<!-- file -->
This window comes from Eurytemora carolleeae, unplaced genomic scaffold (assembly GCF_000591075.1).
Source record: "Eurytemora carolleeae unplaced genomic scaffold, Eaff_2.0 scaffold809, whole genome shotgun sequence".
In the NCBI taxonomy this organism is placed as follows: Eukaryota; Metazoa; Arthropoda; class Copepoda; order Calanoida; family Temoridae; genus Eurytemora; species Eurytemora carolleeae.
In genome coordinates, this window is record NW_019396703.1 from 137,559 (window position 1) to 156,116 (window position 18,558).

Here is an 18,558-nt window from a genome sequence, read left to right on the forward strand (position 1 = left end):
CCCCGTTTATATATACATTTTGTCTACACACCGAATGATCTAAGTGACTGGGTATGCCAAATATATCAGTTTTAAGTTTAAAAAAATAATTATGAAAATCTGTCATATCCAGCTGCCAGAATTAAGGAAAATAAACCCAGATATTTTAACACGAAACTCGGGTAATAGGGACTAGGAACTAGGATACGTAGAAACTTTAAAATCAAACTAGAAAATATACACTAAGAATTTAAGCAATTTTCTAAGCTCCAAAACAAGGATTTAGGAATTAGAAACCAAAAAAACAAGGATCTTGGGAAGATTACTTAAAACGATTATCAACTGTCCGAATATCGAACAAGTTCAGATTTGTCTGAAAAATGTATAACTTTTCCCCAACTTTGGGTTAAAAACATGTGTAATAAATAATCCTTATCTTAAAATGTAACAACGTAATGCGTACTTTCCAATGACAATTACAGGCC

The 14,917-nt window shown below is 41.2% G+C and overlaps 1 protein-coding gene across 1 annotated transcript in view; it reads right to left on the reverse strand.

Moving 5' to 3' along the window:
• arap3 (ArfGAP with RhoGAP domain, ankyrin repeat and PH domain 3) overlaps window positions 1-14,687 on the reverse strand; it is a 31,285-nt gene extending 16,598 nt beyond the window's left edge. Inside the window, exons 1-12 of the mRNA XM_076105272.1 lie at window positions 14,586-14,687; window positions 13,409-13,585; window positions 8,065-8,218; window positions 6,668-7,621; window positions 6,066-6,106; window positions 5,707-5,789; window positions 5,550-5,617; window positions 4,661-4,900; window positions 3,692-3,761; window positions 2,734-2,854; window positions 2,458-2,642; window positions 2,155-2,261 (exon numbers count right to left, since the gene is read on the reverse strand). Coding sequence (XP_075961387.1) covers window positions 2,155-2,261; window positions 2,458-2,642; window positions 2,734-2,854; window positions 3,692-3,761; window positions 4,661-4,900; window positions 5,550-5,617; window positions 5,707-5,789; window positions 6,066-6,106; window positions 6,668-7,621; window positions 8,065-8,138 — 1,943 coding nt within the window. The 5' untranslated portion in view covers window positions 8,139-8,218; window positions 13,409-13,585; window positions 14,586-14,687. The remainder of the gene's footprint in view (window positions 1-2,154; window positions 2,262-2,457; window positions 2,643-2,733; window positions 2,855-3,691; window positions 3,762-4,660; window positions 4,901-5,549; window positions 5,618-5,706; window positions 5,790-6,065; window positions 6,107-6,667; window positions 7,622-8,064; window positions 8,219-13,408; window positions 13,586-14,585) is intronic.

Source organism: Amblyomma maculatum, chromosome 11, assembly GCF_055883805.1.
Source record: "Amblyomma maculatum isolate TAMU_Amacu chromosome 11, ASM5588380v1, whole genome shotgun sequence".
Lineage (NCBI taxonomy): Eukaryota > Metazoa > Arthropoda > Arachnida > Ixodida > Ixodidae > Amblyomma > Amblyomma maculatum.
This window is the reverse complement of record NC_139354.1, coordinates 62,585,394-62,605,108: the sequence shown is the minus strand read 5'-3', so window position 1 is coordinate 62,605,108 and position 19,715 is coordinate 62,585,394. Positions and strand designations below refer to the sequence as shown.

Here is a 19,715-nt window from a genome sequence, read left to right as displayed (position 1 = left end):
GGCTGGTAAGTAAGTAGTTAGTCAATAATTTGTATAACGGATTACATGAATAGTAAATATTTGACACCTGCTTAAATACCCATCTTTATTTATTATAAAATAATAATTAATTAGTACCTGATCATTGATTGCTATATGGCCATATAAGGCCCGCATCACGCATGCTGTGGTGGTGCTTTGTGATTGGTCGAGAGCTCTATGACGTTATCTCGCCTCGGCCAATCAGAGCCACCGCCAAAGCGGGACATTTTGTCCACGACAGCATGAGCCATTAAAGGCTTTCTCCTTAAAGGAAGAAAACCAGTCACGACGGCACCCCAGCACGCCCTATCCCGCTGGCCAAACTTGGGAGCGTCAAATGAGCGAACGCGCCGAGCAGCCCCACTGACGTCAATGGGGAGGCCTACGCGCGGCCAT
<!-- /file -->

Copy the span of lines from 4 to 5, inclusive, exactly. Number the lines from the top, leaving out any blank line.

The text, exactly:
In genome coordinates, this window is record NW_019396703.1 from 137,559 (window position 1) to 156,116 (window position 18,558).

Here is an 18,558-nt window from a genome sequence, read left to right on the forward strand (position 1 = left end):